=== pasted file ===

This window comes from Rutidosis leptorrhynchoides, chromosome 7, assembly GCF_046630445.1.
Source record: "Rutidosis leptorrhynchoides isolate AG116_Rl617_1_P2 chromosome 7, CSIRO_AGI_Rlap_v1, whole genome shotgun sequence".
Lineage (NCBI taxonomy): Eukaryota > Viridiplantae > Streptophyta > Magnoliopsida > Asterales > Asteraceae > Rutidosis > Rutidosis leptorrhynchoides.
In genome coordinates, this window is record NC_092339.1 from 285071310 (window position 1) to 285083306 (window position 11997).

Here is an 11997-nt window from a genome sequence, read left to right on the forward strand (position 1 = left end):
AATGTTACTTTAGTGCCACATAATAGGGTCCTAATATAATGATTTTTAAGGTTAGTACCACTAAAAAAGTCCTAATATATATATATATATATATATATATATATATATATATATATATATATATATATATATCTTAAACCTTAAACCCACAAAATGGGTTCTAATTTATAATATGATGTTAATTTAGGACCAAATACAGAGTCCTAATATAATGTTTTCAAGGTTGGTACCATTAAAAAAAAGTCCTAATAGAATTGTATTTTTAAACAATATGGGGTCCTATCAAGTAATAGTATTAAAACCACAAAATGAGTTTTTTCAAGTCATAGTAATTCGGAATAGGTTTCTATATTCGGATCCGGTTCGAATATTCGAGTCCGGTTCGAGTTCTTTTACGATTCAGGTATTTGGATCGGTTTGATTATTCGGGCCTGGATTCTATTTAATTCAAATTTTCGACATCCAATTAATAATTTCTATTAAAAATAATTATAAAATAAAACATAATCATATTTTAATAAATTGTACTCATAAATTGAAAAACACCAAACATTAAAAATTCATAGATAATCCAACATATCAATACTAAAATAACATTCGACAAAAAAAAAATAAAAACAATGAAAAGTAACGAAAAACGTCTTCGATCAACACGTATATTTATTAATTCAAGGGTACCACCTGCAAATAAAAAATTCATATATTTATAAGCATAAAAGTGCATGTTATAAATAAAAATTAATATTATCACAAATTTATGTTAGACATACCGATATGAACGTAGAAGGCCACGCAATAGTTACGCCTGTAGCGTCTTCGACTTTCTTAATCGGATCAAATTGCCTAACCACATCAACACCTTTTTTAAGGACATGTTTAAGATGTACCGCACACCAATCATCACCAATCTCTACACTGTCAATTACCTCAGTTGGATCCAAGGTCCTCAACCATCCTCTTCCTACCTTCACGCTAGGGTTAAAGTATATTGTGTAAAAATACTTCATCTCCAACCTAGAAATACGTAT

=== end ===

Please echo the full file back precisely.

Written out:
This window comes from Rutidosis leptorrhynchoides, chromosome 7, assembly GCF_046630445.1.
Source record: "Rutidosis leptorrhynchoides isolate AG116_Rl617_1_P2 chromosome 7, CSIRO_AGI_Rlap_v1, whole genome shotgun sequence".
Lineage (NCBI taxonomy): Eukaryota > Viridiplantae > Streptophyta > Magnoliopsida > Asterales > Asteraceae > Rutidosis > Rutidosis leptorrhynchoides.
In genome coordinates, this window is record NC_092339.1 from 285071310 (window position 1) to 285083306 (window position 11997).

Here is an 11997-nt window from a genome sequence, read left to right on the forward strand (position 1 = left end):
AATGTTACTTTAGTGCCACATAATAGGGTCCTAATATAATGATTTTTAAGGTTAGTACCACTAAAAAAGTCCTAATATATATATATATATATATATATATATATATATATATATATATATATATATATATATCTTAAACCTTAAACCCACAAAATGGGTTCTAATTTATAATATGATGTTAATTTAGGACCAAATACAGAGTCCTAATATAATGTTTTCAAGGTTGGTACCATTAAAAAAAAGTCCTAATAGAATTGTATTTTTAAACAATATGGGGTCCTATCAAGTAATAGTATTAAAACCACAAAATGAGTTTTTTCAAGTCATAGTAATTCGGAATAGGTTTCTATATTCGGATCCGGTTCGAATATTCGAGTCCGGTTCGAGTTCTTTTACGATTCAGGTATTTGGATCGGTTTGATTATTCGGGCCTGGATTCTATTTAATTCAAATTTTCGACATCCAATTAATAATTTCTATTAAAAATAATTATAAAATAAAACATAATCATATTTTAATAAATTGTACTCATAAATTGAAAAACACCAAACATTAAAAATTCATAGATAATCCAACATATCAATACTAAAATAACATTCGACAAAAAAAAAATAAAAACAATGAAAAGTAACGAAAAACGTCTTCGATCAACACGTATATTTATTAATTCAAGGGTACCACCTGCAAATAAAAAATTCATATATTTATAAGCATAAAAGTGCATGTTATAAATAAAAATTAATATTATCACAAATTTATGTTAGACATACCGATATGAACGTAGAAGGCCACGCAATAGTTACGCCTGTAGCGTCTTCGACTTTCTTAATCGGATCAAATTGCCTAACCACATCAACACCTTTTTTAAGGACATGTTTAAGATGTACCGCACACCAATCATCACCAATCTCTACACTGTCAATTACCTCAGTTGGATCCAAGGTCCTCAACCATCCTCTTCCTACCTTCACGCTAGGGTTAAAGTATATTGTGTAAAAATACTTCATCTCCAACCTAGAAATACGTAT